These initiatives have seen results – the World Bank has recognised India’s efforts and has seen India advance spectacularly from 142 in 2015 to 63 (out of 190 economies) in 2020 in ease of doing business. Very enthusiastic on the subject Prime Minister said, “Our target is to push India into $5 Trillion ‘Economy Club’. For this, every sector of the economy has to upscale. AI & IT have become vitals of our manufacturing ecosystem and the Government is working on the new ‘Industrial Policy’ to accommodate the realities into development.”

The focus has been comprehensively thought through, efforts are being made to develop manufacturing facilities as well as to gain and penetrate global markets. In recent years, there have also been serious efforts and reforms in the sphere of trade facilitation. These concrete measures have borne fruit – India’s global ranking has escalated from 146th in 2018 to 68th in 2020. Initiatives such as the paperless compliance system and greater clearances through Risk Management System have enabled lower dwell time and transaction costs for both exporters and importers.

A good start has been made, but it is critical that the pace of reform be continued – particularly in continued digitisation and ensure speedy clearances of cargo. Even the task of introducing uniformity of customs procedures across geographical locations; and enhancing grievance redressal mechanisms should be tackled on a war footing.

What key challenges must India address to make it truly the most sought-after manufacturing and trading hub? Here are a few…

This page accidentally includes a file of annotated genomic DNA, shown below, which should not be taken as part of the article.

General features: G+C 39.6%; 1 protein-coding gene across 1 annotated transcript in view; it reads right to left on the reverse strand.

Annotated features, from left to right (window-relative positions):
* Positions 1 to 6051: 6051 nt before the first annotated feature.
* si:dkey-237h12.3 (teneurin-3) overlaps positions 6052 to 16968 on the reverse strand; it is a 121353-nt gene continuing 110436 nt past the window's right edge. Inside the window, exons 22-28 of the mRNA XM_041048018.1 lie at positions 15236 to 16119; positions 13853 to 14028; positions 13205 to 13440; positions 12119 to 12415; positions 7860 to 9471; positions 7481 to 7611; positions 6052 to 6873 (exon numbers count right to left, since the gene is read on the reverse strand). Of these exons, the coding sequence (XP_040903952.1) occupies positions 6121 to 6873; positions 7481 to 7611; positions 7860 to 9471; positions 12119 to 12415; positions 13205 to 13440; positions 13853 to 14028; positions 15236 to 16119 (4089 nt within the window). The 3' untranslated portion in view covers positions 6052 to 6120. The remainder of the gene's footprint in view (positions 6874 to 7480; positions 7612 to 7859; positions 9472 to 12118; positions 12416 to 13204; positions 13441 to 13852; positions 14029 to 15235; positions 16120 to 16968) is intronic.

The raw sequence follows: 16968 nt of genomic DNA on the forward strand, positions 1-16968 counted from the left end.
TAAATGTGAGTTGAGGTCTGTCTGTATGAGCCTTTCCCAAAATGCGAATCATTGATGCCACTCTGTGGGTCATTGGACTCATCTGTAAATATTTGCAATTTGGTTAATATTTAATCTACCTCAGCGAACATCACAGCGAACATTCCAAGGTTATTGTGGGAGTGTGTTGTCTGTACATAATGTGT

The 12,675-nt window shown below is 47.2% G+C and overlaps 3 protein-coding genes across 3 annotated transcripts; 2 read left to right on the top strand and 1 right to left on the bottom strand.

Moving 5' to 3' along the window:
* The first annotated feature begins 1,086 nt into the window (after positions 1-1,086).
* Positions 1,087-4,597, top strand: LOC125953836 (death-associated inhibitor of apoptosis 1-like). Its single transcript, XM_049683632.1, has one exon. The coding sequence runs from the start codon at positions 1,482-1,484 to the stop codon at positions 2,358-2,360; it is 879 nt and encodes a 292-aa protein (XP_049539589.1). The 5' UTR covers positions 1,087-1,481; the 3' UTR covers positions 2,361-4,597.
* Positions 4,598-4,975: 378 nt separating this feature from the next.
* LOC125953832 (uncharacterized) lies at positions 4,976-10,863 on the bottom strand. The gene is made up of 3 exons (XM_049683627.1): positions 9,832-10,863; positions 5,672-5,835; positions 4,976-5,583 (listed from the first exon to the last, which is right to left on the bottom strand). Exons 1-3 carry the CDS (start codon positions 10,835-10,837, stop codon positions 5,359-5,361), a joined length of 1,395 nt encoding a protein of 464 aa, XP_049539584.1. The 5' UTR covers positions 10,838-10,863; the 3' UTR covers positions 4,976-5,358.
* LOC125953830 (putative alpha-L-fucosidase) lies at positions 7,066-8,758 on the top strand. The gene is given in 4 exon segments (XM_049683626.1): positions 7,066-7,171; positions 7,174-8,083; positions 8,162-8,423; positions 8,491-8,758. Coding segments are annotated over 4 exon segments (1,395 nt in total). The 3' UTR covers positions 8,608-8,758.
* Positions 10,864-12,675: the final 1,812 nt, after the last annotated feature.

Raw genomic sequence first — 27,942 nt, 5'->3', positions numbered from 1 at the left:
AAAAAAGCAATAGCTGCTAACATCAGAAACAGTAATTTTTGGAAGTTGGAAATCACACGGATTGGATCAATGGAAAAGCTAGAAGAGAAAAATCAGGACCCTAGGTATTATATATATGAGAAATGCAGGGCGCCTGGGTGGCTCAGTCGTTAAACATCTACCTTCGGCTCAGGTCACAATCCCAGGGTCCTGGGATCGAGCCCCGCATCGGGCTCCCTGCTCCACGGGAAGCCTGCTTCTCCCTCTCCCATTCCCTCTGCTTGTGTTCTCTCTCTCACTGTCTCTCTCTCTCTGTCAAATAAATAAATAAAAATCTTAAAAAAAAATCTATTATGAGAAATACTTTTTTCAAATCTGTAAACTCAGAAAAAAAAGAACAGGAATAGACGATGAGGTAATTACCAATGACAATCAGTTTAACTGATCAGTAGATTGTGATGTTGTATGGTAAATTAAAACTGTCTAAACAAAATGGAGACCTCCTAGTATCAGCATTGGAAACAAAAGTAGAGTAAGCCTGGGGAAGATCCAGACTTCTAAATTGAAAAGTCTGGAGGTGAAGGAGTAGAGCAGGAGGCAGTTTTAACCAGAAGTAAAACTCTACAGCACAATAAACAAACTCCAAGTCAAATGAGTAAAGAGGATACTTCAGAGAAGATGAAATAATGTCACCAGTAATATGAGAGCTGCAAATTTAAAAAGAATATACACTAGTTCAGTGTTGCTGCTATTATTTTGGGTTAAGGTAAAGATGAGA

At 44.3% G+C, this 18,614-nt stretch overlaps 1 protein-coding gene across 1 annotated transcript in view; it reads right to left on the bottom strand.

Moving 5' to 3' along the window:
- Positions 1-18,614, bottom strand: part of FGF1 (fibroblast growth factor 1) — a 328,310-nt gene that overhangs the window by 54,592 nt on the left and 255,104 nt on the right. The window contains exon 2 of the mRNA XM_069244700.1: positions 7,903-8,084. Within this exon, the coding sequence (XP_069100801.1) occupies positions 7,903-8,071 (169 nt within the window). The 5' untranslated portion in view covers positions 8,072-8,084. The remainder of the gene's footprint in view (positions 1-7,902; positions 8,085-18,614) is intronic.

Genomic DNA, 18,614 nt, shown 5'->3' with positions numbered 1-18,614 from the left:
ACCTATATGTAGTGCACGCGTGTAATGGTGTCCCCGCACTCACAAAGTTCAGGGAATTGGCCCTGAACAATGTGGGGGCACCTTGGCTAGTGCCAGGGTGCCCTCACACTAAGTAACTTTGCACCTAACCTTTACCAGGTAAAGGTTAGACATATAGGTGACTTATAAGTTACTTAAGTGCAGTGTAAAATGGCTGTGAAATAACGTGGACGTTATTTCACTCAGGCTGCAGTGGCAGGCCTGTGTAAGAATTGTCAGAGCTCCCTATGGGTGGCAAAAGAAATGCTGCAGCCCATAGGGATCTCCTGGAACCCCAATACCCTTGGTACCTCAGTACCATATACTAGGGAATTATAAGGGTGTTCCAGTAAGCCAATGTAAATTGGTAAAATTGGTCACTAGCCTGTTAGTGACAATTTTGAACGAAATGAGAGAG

Ease of Doing Business
In some countries, it takes just half a day for a new business to register and commence operations. In contrast, a new company can take anywhere from one to four months to begin operations in India.

Land Acquisition & Registration
Land registration is one of the biggest hurdles for businesses in India. There are several difficulties in establishing legal ownership, litigation due to inheritance, demand for cash payments by sellers, fragmented holdings, etc.

Electricity Connection & Shortages
The time has dropped to 45 days, but it involves lengthy waiting time and complicated fire-safety procedures.

Complicated Tax Laws
The tax laws and their implementation leave much to be desired. They not only need to be simplified but administered fairly.

Uneven Infrastructure Development
India is a vast country. As a result, infrastructure development has not progressed uniformly across the country. The government’s focus on boosting road and rail connectivity is commendable, but much more needs to be done.